Canadian Investment Review

SWFs Working Together

Written by Ashby Monk on Tuesday, June 7th, 2011 at 9:10 am

293035_tug_o_warA little over two years ago, I wrote a series of posts on SWF collaboration, co-investing and clubbing. At the time, I was of the opinion that this sort of behavior would become increasingly common, believing that SWFs could fruitfully work together to bolster their returns. In large part, the economic geographer in me was convinced that the local knowledge and asymmetric information (not to mention access to deals and elites) that would come with partnering would have real commercial value for SWFs. And — no need to hide your shock at hearing this — it turns out I was right. In particular, CIC, GIC, KIA, KIC, Khazanah, Mubadala, and a few others have been actively partnering with other funds. And, recently, news about collaborative ventures has been spiking. Here is just a snippet of the collaborative ventures I’ve come across (or been told about offline) in the past month or so:

In addition, the New Zealand Superannuation Fund’s newly released statement of intent goes public with the fund’s plans to collaborate with peers:

“We are actively pursuing co-investment and research opportunities and partnerships…Co-investment is our particular focus as it is a potentially valuable access point to investment opportunities.”

With all this activity, I thought it an opportune time to revisit the subject and add some conceptual logic to this increasingly popular trend. As I see it, there are a variety of factors at play here:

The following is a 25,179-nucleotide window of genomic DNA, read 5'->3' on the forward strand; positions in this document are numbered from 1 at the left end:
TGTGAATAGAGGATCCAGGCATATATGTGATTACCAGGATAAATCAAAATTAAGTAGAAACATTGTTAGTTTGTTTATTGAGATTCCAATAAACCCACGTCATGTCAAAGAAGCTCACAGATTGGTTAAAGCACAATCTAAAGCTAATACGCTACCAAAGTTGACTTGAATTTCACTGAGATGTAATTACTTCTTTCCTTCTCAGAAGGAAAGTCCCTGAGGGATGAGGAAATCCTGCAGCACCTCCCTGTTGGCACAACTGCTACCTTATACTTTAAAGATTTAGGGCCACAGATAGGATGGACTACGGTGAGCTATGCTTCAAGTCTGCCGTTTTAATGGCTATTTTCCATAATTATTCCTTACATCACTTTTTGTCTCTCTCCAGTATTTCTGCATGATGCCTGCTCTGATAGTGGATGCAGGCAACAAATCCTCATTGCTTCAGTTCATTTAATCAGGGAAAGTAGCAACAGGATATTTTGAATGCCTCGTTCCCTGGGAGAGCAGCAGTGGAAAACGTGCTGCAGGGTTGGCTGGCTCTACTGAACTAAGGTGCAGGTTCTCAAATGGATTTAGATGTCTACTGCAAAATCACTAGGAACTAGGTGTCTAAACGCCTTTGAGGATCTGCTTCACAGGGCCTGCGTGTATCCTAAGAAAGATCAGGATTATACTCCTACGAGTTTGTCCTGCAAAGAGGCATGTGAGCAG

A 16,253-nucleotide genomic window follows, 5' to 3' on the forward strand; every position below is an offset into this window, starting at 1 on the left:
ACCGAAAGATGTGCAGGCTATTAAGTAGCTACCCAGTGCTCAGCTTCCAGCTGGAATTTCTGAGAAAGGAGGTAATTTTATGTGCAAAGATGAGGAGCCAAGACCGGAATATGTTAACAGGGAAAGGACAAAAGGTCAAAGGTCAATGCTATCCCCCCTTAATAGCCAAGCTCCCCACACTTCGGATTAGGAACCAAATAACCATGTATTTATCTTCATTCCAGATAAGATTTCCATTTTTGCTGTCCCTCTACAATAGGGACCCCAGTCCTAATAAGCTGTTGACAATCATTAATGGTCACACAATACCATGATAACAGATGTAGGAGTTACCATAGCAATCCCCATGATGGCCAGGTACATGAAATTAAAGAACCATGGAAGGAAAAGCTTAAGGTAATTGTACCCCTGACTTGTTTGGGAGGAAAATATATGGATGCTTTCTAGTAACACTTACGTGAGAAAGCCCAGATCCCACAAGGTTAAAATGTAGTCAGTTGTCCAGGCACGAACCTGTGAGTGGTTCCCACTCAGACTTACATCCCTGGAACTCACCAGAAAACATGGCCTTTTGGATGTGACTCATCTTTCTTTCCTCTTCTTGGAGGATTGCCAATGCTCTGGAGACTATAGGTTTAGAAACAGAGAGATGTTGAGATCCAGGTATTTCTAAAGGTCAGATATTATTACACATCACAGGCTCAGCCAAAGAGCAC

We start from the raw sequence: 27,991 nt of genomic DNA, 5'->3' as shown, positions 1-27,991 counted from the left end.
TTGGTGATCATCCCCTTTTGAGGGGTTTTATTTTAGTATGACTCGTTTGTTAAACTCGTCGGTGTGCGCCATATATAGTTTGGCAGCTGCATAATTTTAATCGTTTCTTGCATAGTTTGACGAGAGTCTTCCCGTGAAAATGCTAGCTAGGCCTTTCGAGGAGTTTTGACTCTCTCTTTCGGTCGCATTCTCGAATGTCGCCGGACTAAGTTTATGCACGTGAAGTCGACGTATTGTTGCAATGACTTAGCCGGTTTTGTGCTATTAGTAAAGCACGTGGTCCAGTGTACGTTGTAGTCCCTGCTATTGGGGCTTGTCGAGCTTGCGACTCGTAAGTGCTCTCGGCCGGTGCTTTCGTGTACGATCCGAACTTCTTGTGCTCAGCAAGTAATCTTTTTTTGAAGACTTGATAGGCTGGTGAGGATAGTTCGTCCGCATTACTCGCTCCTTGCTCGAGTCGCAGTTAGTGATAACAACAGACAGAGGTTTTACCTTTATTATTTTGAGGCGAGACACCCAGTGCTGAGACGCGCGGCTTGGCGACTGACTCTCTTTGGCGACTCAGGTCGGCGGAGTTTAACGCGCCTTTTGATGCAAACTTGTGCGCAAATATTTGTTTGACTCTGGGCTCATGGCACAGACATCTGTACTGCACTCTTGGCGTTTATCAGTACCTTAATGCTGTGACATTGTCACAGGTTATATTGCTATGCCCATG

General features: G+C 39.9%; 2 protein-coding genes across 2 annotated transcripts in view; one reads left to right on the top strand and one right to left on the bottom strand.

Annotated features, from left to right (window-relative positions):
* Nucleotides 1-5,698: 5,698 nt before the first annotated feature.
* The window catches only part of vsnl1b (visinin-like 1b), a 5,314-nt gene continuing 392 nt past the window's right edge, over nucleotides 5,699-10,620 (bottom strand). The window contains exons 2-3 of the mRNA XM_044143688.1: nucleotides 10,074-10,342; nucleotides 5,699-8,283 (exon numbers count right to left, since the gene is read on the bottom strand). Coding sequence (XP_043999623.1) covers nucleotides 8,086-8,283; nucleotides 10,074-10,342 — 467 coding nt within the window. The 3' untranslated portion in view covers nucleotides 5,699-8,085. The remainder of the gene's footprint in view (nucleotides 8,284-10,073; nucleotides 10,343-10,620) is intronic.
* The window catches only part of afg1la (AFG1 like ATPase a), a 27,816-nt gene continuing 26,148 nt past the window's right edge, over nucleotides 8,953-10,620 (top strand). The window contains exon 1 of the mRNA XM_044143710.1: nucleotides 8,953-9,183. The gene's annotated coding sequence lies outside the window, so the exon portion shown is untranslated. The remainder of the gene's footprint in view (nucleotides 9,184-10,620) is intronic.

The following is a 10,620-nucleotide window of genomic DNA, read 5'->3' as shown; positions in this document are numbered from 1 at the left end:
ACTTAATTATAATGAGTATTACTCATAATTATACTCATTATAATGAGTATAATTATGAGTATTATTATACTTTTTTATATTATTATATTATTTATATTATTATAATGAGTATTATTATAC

That’s not a complete list of why SWFs are working together, but it’s at least a start. And it gives you a sense for why this is taking place. After all, many people might expect these funds to behave like competitors with one another (which they are), but there is clearly still room for collaboration.

Now, to be fair, we should acknowledge some downsides to all this. For one, coordination costs in co-investments can be quite high. (A wise man once told me that the factor of complexity of a co-investment is the square of the number of co-investors; I still think that’s a fair assessment.) In addition, because of the asymmetric information among the collaborators, there are obvious agency issues to be considered in the design and governance arrangements.

Notwithstanding these constraints, however, I expect this trend to continue and become more popular. Working together offers a mechanism to grow their sovereign assets more quickly. Welcome to the era of SWF collaboration!

This post originally appeared on the Oxford SWF Project

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